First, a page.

Tuesday, February 16, 2010

Portland, Oregon Hip Hop: Four Essays on Style and Place


Portland, Oregon Hip Hop: Four Essays on Style and Place
By Martha Grover
PO Box 14871
Portland, OR
97293, USA

This fantastic zine takes a look at each of the four elements of hip hop (graffiti, break dancing, deejaying and emceeing) and how they’re represented in Portland.

Grover’s well written essays discuss how each of these elements exists in “one of the whitest major cities in the [USA]”, and how those involved in the scene there struggle with “keeping it real”. Through interviews, explorations, and memories Grover tracks how hip hop culture has grown, and in some cases thrived, in her city.

The first piece, on graffiti, originally appeared in “The Raven Chronicles” (whatever that is), and is presumably the inspiration for Grover to go out and find out about the other parts of hiphop. She talks with graffiti artists and discusses the idea of graffiti as a type of hidden conversation between multiple parties. She gains, and communicates, an understanding of tagging that I had never comprehended before (I love graffiti, but have never gotten the quick tags people put up). Plus she wanders around an abandoned building. Awesome.

The next piece focuses on break dancing, or b-boying, and continues in the same format. She goes on a trip with a long time break dancer, who has played an influential role in getting Portland on international break dancing maps, to tour the many practice locations his crew have gotten kicked out of, interspacing it with information gained from interviews and research.

She discusses the idea of break-dancing as an incredible technical thing where slight variations and difficult moves can only be appreciated by people who know what’s going on and breakdance themselves. (I experienced this last summer when I saw a battle in San Francisco. Some of the other people watching would ooooh and aaaah over things that didn’t look that impressive, but were presumably difficult to pull off.)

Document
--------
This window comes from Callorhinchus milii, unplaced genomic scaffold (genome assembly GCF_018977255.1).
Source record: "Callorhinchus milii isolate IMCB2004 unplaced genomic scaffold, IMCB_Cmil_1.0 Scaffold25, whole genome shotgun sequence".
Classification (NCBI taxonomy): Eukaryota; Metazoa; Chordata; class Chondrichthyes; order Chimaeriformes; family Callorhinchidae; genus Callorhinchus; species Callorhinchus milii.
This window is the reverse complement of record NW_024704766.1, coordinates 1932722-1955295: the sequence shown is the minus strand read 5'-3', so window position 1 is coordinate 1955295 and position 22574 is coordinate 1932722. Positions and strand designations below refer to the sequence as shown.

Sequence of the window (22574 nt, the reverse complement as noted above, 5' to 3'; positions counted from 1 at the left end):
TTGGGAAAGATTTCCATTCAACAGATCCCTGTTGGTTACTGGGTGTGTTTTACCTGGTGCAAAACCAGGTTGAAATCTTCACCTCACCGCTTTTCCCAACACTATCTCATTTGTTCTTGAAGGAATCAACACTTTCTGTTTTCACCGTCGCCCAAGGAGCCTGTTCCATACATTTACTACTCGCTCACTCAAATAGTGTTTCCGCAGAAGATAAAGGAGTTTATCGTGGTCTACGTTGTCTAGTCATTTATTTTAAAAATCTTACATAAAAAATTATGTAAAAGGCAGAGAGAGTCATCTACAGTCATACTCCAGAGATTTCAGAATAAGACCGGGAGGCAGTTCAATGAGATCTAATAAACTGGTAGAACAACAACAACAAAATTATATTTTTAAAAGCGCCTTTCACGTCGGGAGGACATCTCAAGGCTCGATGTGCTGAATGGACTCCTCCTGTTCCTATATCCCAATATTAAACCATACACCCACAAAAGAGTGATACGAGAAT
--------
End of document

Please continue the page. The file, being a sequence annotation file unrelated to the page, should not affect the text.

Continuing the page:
The other two pieces are similar: she interviews people who are involved in different parts of the scene and tries to understand why they have committed their lives to them. I won’t go into them too much here, as otherwise I will just go on forever.

Near the end Grover asks questions that I, a similar white hip hop fan, cannot answer: why do we (white people) listen to, and connect with, white rappers like Aesop Rock and Sage Francis while ignoring tracks by black musicians? By asking this question I feel she disregards the many, many white people who do embrace black music (look at the music charts to see), but she was probably thinking of the hipster/indie/alternative people who don’t listen to pop music.

My only complaints are fairly minor, there’s some typographical and punctuation errors that only stand out because the rest of the package looks so good, a few photos, especially in the graffiti section, would have been nice, and the piece on emceeing doesn’t go quite as in depth as I would have liked. But as Grover admits that in the piece I can’t really complain.

This zine is well worth checking out if you have any interest in hip hop or even subcultures in general. You might even discover some new artists to check out, I did.

(Look! An interview I did with a break dancer in Thailand. Seemingly one of the only of my print journalism pieces that's still online.)

No comments:

Post a Comment